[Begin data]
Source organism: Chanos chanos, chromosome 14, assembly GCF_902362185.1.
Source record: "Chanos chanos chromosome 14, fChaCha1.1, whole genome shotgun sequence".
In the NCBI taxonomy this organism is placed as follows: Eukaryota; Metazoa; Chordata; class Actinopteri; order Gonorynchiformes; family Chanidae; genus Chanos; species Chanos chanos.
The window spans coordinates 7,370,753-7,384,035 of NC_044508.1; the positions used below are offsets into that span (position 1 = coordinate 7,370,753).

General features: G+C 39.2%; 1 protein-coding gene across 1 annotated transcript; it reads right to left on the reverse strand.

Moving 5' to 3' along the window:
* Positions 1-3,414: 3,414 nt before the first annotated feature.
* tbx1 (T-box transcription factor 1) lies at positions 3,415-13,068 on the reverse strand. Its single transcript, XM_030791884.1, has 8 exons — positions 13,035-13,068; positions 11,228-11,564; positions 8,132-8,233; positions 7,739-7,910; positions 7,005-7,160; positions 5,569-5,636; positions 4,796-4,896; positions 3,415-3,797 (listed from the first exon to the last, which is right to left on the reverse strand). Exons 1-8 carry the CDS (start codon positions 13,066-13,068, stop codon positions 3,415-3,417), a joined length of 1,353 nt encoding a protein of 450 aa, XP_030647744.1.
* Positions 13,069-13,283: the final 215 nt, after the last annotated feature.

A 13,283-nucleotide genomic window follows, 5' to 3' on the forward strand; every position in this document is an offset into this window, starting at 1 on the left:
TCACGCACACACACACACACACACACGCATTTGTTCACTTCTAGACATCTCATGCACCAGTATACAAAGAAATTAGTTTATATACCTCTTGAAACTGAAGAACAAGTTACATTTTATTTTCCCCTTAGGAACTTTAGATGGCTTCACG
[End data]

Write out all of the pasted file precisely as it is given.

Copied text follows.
Source organism: Chanos chanos, chromosome 14, assembly GCF_902362185.1.
Source record: "Chanos chanos chromosome 14, fChaCha1.1, whole genome shotgun sequence".
In the NCBI taxonomy this organism is placed as follows: Eukaryota; Metazoa; Chordata; class Actinopteri; order Gonorynchiformes; family Chanidae; genus Chanos; species Chanos chanos.
The window spans coordinates 7,370,753-7,384,035 of NC_044508.1; the positions used below are offsets into that span (position 1 = coordinate 7,370,753).

General features: G+C 39.2%; 1 protein-coding gene across 1 annotated transcript; it reads right to left on the reverse strand.

Moving 5' to 3' along the window:
* Positions 1-3,414: 3,414 nt before the first annotated feature.
* tbx1 (T-box transcription factor 1) lies at positions 3,415-13,068 on the reverse strand. Its single transcript, XM_030791884.1, has 8 exons — positions 13,035-13,068; positions 11,228-11,564; positions 8,132-8,233; positions 7,739-7,910; positions 7,005-7,160; positions 5,569-5,636; positions 4,796-4,896; positions 3,415-3,797 (listed from the first exon to the last, which is right to left on the reverse strand). Exons 1-8 carry the CDS (start codon positions 13,066-13,068, stop codon positions 3,415-3,417), a joined length of 1,353 nt encoding a protein of 450 aa, XP_030647744.1.
* Positions 13,069-13,283: the final 215 nt, after the last annotated feature.

A 13,283-nucleotide genomic window follows, 5' to 3' on the forward strand; every position in this document is an offset into this window, starting at 1 on the left:
TCACGCACACACACACACACACACACGCATTTGTTCACTTCTAGACATCTCATGCACCAGTATACAAAGAAATTAGTTTATATACCTCTTGAAACTGAAGAACAAGTTACATTTTATTTTCCCCTTAGGAACTTTAGATGGCTTCACG